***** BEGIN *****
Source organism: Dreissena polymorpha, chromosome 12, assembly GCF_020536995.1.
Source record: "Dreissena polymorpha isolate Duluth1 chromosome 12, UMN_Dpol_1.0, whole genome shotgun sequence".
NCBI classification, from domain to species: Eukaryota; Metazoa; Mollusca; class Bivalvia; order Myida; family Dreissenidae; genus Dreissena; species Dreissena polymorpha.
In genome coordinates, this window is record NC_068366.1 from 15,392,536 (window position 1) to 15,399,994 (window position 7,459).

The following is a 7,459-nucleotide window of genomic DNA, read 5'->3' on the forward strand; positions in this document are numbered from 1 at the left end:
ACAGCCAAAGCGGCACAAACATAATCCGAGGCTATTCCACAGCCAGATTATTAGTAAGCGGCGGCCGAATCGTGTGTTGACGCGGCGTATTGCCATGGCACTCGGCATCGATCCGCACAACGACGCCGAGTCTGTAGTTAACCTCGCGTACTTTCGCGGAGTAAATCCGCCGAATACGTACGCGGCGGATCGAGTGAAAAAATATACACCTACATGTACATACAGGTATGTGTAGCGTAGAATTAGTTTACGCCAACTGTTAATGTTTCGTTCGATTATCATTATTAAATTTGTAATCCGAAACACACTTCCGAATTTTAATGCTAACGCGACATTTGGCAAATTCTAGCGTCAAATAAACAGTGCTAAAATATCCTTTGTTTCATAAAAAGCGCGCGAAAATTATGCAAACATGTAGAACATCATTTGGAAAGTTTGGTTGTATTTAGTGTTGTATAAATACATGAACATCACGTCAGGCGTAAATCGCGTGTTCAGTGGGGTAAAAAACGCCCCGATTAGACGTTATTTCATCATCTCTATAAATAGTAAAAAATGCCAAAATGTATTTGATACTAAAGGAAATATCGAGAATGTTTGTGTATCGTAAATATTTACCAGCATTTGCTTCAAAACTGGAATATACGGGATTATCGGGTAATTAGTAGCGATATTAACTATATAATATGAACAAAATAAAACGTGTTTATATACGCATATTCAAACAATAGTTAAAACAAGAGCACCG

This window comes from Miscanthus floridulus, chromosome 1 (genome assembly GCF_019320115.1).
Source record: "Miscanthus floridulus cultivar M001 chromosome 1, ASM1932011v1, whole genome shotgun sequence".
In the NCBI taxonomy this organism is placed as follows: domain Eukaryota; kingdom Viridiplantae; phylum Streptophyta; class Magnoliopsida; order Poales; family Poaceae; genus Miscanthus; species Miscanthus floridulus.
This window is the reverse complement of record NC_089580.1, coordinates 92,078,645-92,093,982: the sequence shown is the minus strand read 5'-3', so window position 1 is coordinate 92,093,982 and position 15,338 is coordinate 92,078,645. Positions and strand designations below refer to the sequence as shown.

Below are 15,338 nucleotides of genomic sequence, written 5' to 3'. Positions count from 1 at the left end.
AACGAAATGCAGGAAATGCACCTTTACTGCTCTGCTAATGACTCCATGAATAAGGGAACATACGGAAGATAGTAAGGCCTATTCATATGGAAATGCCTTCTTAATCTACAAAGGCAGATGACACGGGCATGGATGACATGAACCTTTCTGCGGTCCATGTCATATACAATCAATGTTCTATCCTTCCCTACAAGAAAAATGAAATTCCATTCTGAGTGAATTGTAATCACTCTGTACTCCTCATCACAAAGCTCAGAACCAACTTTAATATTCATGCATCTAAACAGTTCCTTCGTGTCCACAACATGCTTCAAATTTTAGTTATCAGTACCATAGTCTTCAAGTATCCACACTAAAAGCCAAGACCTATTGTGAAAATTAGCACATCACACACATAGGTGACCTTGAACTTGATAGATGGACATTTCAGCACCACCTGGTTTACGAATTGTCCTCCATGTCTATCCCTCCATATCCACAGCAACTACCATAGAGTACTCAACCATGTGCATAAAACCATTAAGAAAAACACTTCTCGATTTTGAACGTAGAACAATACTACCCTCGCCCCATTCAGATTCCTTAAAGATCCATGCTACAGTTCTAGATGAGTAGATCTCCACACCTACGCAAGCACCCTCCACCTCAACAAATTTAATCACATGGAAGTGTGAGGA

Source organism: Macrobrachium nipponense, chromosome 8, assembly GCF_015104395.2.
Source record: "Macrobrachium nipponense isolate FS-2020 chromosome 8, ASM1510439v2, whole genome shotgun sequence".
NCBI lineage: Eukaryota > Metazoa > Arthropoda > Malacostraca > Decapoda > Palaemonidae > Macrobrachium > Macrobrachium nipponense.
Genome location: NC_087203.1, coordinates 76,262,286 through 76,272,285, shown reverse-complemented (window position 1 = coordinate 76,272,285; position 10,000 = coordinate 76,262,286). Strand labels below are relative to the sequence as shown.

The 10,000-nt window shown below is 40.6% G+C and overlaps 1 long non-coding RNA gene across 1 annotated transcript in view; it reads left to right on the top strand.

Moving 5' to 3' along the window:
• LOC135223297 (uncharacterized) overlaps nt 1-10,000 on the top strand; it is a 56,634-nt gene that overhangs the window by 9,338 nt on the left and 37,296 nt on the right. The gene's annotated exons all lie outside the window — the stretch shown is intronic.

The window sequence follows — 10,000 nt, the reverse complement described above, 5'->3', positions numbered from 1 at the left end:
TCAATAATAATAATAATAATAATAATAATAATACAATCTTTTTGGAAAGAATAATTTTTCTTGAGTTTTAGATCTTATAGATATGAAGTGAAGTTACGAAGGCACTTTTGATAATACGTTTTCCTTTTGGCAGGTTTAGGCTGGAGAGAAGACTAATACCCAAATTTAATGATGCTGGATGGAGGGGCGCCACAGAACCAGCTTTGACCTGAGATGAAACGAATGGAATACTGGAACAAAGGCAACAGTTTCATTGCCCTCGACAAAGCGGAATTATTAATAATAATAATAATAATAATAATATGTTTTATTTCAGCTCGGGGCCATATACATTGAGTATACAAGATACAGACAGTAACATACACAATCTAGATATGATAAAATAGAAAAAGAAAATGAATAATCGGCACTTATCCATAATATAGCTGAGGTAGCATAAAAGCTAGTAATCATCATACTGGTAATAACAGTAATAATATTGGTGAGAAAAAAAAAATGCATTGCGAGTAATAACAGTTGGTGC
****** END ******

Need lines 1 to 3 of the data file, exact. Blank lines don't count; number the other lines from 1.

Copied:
Source organism: Dreissena polymorpha, chromosome 12, assembly GCF_020536995.1.
Source record: "Dreissena polymorpha isolate Duluth1 chromosome 12, UMN_Dpol_1.0, whole genome shotgun sequence".
NCBI classification, from domain to species: Eukaryota; Metazoa; Mollusca; class Bivalvia; order Myida; family Dreissenidae; genus Dreissena; species Dreissena polymorpha.